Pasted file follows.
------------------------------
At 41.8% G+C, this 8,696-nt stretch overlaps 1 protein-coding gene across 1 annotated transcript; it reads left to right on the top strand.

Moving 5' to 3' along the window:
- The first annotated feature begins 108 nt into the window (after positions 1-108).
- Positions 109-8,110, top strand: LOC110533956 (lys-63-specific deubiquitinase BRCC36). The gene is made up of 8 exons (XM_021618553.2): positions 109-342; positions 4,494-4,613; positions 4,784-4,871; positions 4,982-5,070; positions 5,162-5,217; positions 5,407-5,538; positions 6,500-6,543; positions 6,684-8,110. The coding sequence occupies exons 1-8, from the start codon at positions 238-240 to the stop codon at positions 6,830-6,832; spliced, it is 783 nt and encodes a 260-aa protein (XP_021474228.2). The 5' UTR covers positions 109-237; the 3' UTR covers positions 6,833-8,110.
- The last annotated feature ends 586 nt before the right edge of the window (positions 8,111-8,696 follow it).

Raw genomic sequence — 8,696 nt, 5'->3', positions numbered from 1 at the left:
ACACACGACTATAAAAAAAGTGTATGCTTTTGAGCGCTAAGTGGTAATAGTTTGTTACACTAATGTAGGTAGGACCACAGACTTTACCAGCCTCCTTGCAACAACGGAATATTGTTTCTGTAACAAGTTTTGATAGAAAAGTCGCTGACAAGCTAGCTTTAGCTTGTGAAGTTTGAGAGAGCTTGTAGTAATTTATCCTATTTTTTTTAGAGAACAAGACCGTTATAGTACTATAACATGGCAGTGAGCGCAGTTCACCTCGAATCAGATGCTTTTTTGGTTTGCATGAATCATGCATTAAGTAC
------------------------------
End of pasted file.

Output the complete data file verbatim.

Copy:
At 41.8% G+C, this 8,696-nt stretch overlaps 1 protein-coding gene across 1 annotated transcript; it reads left to right on the top strand.

Moving 5' to 3' along the window:
- The first annotated feature begins 108 nt into the window (after positions 1-108).
- Positions 109-8,110, top strand: LOC110533956 (lys-63-specific deubiquitinase BRCC36). The gene is made up of 8 exons (XM_021618553.2): positions 109-342; positions 4,494-4,613; positions 4,784-4,871; positions 4,982-5,070; positions 5,162-5,217; positions 5,407-5,538; positions 6,500-6,543; positions 6,684-8,110. The coding sequence occupies exons 1-8, from the start codon at positions 238-240 to the stop codon at positions 6,830-6,832; spliced, it is 783 nt and encodes a 260-aa protein (XP_021474228.2). The 5' UTR covers positions 109-237; the 3' UTR covers positions 6,833-8,110.
- The last annotated feature ends 586 nt before the right edge of the window (positions 8,111-8,696 follow it).

Raw genomic sequence — 8,696 nt, 5'->3', positions numbered from 1 at the left:
ACACACGACTATAAAAAAAGTGTATGCTTTTGAGCGCTAAGTGGTAATAGTTTGTTACACTAATGTAGGTAGGACCACAGACTTTACCAGCCTCCTTGCAACAACGGAATATTGTTTCTGTAACAAGTTTTGATAGAAAAGTCGCTGACAAGCTAGCTTTAGCTTGTGAAGTTTGAGAGAGCTTGTAGTAATTTATCCTATTTTTTTTAGAGAACAAGACCGTTATAGTACTATAACATGGCAGTGAGCGCAGTTCACCTCGAATCAGATGCTTTTTTGGTTTGCATGAATCATGCATTAAGTAC